--
Jaini Clougher (BSc, BVSc)
Merlin (over the bridge), Maggie, Gypsy, Ranger
BC 09
DDT+E = effective treatment for PPID and EMS/IR equines: https://bit.ly/2J4ZgYT

https://ecir.groups.io/g/CaseHistory/files/Jaini%20and%20Merlin-Maggie-Gypsy .
https://ecir.groups.io/g/CaseHistory/album?id=34193.
https://ecir.groups.io/g/CaseHistory/album?id=39711


Re: Tractor Supply Cattle Cubes ?

 

I wanted to add to Nancy's excellent advice: since these are made for cattle, the manufacturer will have no need to worry about monensin contamination that can easily occur. Monensin is deadly to horses, so one should avoid products made for cattle.
--
Jaini Clougher (BSc, BVSc)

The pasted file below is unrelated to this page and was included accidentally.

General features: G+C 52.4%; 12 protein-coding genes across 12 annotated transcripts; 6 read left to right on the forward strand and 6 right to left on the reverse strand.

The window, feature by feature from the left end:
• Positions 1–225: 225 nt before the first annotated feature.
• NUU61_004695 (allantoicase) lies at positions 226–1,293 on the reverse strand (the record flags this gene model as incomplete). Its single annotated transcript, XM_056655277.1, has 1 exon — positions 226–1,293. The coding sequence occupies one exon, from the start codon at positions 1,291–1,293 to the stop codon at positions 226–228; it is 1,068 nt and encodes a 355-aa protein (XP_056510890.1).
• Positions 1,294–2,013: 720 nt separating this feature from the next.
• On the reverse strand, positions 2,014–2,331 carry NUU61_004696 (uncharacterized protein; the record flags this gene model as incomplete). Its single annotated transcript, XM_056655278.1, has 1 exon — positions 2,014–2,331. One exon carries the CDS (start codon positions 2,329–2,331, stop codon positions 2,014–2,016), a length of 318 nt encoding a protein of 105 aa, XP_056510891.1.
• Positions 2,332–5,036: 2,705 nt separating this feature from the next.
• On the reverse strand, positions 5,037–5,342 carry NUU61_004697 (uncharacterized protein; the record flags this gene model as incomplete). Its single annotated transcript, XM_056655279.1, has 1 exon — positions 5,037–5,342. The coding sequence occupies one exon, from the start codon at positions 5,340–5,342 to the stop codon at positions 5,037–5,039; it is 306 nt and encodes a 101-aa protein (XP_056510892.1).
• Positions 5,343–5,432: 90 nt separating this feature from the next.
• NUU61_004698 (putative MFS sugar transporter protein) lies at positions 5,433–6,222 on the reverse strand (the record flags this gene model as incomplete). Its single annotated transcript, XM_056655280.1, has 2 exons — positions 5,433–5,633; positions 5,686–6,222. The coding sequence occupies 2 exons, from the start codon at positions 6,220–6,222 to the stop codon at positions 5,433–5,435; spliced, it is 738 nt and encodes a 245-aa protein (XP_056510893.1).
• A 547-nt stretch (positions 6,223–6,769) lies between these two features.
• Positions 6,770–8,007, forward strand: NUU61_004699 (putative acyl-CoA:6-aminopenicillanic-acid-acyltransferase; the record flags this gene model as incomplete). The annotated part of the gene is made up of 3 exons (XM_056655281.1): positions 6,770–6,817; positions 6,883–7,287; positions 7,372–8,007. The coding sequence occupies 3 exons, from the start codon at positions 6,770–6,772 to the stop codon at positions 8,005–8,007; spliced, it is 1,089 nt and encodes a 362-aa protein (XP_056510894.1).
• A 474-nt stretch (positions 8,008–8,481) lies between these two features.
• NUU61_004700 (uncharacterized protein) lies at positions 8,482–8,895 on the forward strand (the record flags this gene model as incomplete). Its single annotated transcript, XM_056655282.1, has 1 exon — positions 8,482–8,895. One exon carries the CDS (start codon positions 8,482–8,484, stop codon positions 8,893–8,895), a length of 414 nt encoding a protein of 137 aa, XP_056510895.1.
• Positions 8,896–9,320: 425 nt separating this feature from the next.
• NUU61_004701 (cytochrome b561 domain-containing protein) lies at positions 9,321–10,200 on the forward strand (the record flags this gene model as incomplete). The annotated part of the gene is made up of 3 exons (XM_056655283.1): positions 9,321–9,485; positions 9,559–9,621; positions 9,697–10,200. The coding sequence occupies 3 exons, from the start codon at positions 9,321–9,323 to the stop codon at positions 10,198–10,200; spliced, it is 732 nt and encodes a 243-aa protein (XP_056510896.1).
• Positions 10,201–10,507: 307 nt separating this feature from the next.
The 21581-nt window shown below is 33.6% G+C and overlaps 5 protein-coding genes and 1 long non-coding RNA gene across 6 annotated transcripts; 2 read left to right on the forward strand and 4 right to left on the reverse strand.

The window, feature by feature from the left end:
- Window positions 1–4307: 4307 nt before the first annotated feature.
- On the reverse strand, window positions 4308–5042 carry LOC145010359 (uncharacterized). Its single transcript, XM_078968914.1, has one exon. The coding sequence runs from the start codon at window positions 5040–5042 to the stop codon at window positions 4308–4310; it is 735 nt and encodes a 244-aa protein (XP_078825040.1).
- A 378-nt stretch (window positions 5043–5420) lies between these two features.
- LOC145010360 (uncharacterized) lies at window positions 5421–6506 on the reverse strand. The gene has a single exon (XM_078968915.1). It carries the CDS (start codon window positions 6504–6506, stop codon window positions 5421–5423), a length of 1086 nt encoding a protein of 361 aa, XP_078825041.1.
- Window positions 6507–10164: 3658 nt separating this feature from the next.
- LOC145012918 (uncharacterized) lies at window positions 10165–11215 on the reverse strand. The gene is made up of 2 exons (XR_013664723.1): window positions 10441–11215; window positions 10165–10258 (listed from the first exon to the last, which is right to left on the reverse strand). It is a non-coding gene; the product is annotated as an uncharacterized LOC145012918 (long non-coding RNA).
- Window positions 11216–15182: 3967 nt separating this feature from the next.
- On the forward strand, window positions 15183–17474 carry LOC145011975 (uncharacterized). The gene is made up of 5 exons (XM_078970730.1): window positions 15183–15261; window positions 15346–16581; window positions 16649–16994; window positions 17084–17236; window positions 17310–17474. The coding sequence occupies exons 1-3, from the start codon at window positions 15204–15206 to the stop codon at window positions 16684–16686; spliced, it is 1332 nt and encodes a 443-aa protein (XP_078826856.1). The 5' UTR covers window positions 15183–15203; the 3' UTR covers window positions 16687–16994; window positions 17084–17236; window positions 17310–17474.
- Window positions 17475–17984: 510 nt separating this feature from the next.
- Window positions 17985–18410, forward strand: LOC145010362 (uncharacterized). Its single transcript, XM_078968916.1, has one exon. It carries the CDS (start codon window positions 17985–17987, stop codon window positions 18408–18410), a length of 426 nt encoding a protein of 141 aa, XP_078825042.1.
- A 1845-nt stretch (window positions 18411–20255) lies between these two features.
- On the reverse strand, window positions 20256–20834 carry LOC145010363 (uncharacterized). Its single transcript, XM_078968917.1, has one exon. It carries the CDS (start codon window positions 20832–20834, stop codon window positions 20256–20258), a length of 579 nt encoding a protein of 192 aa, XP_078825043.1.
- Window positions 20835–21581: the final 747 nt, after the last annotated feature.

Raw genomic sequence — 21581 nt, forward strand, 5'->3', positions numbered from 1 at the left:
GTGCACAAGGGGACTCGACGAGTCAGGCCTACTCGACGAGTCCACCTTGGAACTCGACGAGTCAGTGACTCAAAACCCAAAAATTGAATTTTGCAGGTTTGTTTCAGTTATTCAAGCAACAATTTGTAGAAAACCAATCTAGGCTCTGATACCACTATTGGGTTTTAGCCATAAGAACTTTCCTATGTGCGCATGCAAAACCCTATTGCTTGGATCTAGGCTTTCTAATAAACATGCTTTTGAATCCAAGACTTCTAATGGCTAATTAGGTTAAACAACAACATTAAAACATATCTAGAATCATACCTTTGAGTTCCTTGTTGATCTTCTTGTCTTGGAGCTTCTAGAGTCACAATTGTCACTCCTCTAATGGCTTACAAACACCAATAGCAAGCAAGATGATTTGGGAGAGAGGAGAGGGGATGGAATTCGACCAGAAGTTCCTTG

Merlin (over the bridge), Maggie, Gypsy, Ranger
BC 09
ECIR mod/support  https://bit.ly/2MlAtPd  

https://ecir.groups.io/g/CaseHistory/files/Jaini%20and%20Merlin-Maggie-Gypsy .
https://ecir.groups.io/g/CaseHistory/album?id=34193.
https://ecir.groups.io/g/CaseHistory/album?id=39711


Re: Ongoing lameness - please help.

Pauline <takarri@...>
 

​Hi Monique,
 
I see that you are also feeding Speedy beet- so you could increase that amount instead of the chaff mix or use maxisoy instead. Both are designed to be softened with water​- so you can make it as "soupy" as he will tolerate.  Try your local Ag place for a hay corer ( Landmark/wefarmers or similar) and I can send you the forms/permits that you need.  The best/cheapest place to get hay tested is Equi-Analytical in the US. I can guide you through that process if needed.
--

Pauline

Geelong. Vic

Australia Aug 07

ECIR Mod/Primary Response

 

 Harry, Jack and Spur's Case Histories   


Re: Request for Lavinia's Mark Ups and Feedback

Lavinia Fiscaletti
 

Yes, the 5% would refer to the elevation of the coffin bone from front to back.